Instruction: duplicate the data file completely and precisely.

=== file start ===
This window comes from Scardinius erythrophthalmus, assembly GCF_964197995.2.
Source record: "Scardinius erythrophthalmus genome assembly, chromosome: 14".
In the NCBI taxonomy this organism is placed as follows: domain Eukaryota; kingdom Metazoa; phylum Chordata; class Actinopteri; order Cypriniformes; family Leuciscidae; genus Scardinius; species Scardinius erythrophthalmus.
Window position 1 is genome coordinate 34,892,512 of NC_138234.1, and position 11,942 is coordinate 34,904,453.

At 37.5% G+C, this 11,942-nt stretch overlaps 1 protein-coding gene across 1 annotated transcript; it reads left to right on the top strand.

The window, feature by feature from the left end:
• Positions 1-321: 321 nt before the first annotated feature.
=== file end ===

This window comes from Scardinius erythrophthalmus, assembly GCF_964197995.2.
Source record: "Scardinius erythrophthalmus genome assembly, chromosome: 14".
In the NCBI taxonomy this organism is placed as follows: domain Eukaryota; kingdom Metazoa; phylum Chordata; class Actinopteri; order Cypriniformes; family Leuciscidae; genus Scardinius; species Scardinius erythrophthalmus.
Window position 1 is genome coordinate 34,892,512 of NC_138234.1, and position 11,942 is coordinate 34,904,453.

At 37.5% G+C, this 11,942-nt stretch overlaps 1 protein-coding gene across 1 annotated transcript; it reads left to right on the top strand.

The window, feature by feature from the left end:
• Positions 1-321: 321 nt before the first annotated feature.